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Bill Dembski on how AI can solve our problems…

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… maybe by changing the landscape in ways we might not like. Referring to a mathematical concept discussed by Bertrand Russell, he calls it “theft” vs. “honest toil.” From Bill Dembski at Mind Matters Today:

AI (artificial intelligence) poses a challenge to human work, threatening to usurp many human jobs in coming years. But a related question that’s too often ignored and needs to be addressed is whether this challenge will come from AI in fact being able to match and exceed human capabilities in the environments in which humans currently exercise those capabilities, or whether it will come from AI also manipulating our environments so that machines thrive where otherwise they could not.

AI never operates in a vacuum. Rather, any instance of AI operates in an environment. We often think that AI will leave an environment untouched and simply supersede human capability as it operates in that environment. But what if the success of AI depends not so much on being able to rival human capabilities as in “changing the game” so that AI has an easier job of it. The mathematician George Polya used to quip that if you can’t solve a problem, find an easier problem and solve it. Might AI in the end not so much supersede humans as rather impoverish the environments in which humans find themselves so that machines can thrive at their expense? More.

For example, automated cars will work best if all roads are converted to the equivalent of railroad tracks and all drivers are passengers. But that would change driving culture forever. It would also make monitoring people in transit much easier. Those changes arevery AI-friendly but are they changes the public actually wants?

I’ve (O’Leary for News) said this before: Not enough attention is paid in these discussions to the psychology of driving, at east in North America.

See also: Bill Dembski: Machines will never supersede humans!

and

Bill Dembski: Descartes (1596—1650) could tell you why “smart machines” are stalled

4 Replies to “Bill Dembski on how AI can solve our problems…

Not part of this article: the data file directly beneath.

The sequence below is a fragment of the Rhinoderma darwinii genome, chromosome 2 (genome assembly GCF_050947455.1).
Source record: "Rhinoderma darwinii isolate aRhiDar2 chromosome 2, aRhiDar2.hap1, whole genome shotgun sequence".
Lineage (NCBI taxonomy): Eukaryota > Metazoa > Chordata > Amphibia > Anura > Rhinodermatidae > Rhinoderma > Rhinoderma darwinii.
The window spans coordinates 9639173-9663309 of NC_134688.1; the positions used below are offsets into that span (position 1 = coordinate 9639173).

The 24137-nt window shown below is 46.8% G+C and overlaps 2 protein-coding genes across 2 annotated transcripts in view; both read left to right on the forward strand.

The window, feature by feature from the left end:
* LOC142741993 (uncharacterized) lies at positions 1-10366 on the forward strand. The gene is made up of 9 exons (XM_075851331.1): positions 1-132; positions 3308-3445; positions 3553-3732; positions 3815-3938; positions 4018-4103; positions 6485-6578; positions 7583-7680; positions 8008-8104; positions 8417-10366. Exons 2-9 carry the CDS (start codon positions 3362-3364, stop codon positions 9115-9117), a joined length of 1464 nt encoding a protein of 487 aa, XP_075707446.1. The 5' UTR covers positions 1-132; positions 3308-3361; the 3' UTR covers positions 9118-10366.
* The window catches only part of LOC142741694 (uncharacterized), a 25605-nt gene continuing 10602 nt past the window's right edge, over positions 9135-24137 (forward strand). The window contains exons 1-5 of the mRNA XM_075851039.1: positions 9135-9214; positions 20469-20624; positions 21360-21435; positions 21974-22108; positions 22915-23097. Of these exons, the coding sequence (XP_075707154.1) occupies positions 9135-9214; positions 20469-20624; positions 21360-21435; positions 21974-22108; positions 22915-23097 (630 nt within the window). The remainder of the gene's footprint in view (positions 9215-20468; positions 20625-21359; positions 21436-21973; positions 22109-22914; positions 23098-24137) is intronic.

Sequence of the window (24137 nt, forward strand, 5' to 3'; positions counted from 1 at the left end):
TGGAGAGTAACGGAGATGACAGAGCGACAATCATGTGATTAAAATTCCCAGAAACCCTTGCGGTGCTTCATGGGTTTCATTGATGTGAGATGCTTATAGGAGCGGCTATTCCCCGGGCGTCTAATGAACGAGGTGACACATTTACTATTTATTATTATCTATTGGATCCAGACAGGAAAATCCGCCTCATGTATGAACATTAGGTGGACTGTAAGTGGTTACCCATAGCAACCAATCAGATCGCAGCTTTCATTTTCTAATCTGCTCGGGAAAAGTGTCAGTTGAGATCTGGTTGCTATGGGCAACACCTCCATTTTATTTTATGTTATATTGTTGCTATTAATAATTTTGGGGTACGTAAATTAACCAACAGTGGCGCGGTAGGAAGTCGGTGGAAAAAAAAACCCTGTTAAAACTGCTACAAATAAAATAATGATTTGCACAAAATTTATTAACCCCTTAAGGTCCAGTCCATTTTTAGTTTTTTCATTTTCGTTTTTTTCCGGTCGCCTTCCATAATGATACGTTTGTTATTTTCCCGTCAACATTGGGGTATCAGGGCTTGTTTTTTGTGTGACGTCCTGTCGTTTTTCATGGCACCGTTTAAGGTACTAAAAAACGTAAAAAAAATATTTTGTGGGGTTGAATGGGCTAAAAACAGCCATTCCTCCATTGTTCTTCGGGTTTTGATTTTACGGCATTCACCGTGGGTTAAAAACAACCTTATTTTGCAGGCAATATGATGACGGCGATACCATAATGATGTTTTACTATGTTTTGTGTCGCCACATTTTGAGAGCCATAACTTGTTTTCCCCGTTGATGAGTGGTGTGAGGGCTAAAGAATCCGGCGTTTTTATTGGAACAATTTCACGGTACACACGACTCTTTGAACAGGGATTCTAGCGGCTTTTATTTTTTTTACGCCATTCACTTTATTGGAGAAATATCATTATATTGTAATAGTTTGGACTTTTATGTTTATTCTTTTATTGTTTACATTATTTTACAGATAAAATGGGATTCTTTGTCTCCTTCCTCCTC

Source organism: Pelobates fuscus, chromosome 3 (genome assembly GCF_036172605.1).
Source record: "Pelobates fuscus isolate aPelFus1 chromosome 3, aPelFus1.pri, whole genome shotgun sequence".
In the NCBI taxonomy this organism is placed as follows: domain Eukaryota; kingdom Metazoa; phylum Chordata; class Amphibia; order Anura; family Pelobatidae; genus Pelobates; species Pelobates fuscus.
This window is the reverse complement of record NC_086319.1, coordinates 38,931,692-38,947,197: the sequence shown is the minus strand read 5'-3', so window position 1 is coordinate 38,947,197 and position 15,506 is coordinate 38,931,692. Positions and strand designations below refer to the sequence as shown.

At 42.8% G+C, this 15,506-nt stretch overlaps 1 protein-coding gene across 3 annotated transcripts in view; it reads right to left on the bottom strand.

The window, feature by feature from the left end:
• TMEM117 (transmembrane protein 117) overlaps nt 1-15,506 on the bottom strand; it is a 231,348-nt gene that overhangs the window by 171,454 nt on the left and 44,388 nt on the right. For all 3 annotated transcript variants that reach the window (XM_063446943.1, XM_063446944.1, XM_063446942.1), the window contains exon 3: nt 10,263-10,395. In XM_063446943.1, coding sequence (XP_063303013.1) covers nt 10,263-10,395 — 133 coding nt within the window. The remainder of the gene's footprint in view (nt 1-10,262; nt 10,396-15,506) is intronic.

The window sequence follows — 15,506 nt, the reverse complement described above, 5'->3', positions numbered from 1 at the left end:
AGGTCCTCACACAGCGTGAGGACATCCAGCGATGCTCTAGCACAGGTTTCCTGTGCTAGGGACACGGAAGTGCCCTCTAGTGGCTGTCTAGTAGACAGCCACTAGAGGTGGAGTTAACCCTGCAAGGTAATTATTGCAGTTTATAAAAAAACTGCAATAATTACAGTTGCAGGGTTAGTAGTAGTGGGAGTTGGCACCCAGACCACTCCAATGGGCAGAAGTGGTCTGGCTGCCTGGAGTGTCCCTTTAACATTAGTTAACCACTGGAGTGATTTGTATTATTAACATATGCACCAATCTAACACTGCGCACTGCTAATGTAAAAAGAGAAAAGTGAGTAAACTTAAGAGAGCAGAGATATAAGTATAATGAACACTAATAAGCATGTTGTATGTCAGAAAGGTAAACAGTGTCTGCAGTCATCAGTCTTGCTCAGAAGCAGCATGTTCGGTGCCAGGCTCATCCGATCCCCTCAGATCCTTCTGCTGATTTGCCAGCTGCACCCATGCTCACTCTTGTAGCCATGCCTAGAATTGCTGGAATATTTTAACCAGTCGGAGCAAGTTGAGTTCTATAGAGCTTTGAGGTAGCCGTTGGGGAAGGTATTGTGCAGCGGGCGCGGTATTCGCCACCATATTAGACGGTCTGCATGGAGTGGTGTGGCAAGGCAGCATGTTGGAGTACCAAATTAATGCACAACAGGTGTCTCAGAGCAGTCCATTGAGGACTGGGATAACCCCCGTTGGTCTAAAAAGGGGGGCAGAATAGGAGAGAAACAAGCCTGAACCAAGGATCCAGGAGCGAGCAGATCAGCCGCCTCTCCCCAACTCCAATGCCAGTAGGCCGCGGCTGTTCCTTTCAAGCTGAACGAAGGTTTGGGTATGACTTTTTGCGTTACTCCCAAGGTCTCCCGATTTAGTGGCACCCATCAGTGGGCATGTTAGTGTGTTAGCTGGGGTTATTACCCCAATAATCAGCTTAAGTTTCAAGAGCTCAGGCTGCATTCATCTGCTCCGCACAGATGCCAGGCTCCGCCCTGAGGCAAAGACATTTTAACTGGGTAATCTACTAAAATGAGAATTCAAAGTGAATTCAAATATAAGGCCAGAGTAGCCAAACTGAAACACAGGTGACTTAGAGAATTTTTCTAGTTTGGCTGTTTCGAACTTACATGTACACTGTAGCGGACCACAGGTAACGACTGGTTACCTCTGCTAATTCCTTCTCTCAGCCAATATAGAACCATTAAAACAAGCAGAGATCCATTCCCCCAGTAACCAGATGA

1. 1
    EricMH says:

    All successful AI is parasitic on human activities. The most successful and widely used AI is Google, but it only works because of enormous amounts of human generated data. Thus, it is a non sequitur to claim AI will replace humans.

  2. 2
    Jon Garvey says:

    That’s already occurred everywhere, from the forms that have to be filled in letter by letter so they can be read automatically, the call centres that can’t deal with unusual options and, perhaps most worryingly, the way that essentially human problems become tailored to algorithms.

    For example, the doctor or social worker has to produce “data” which can be compared to some computerised standard of best practice. Prior to this, information would be ordered in research, clinical notes, etc, according to the importance and categories decided by the human mind. Some would be standard, but new ones could be invented and described at will, to highlight a new problem or cast a new light on old ones.

  3. 3
    jstanley01 says:

    For example, automated cars will work best if all roads are converted to the equivalent of railroad tracks and all drivers are passengers. But that would change driving culture forever. It would also make monitoring people in transit much easier. Those changes are very AI-friendly but are they changes the public actually wants?

    Most of us alive in the U.S. and Canada today don’t realize the sacrifices that our societies have already made to the almighty automobile. Since the build-out of suburban sprawl that began after World War Two, and with the governement’s urban renewal programs that began in the 1960s, our cities have been designed, not for the benefit of people, but for the benefit of the cars.

    Urban designer and architect Andrés Duany, the father of the New Urbanism, has been at the forefront of describing the problems with modern cities and their solutions. I highly, highly recommend to Dr. Dembski et. al. these video lectures as a prolegomenon on the subject:

    Andrés Duany – Cities Scaled for Cars Not People

    Andrés Duany – The General Theory of Urbanism

  4. 4
    vmahuna says:

    Gee, the other folks simply aren’t lethal enough. I have, among other things, been a Captain of Field Artillery and the HUGE change that occurred what had become the fascinating mathematical problem named External Ballistics was ENTIRELY obviated at the end of the 20th century by the arrival of practical (i.e., cheap) Terminal Guidance. GPS isn’t up there to get you to Walmart faster. GPS is up to allow self-aware projectiles to fly themselves into things we want blown up (e.g., humans) with great consistency.

    During WW1, the French got the mathematics of External Ballistics and Range Probable Errors and such down. But right through WW2 this still meant that the BEST human-mediated death delivered at long range required HUNDREDS of expensive but dumb fuzed projectiles to be fired at a target (i.e., humans now hiding in bunkers).

    Now it’s “one shot, one kill”. The only problem now is coming up with targets worth wasting an expensive shell on. So the target identification system has to change to work better with the way the weapons prefer to kill people.

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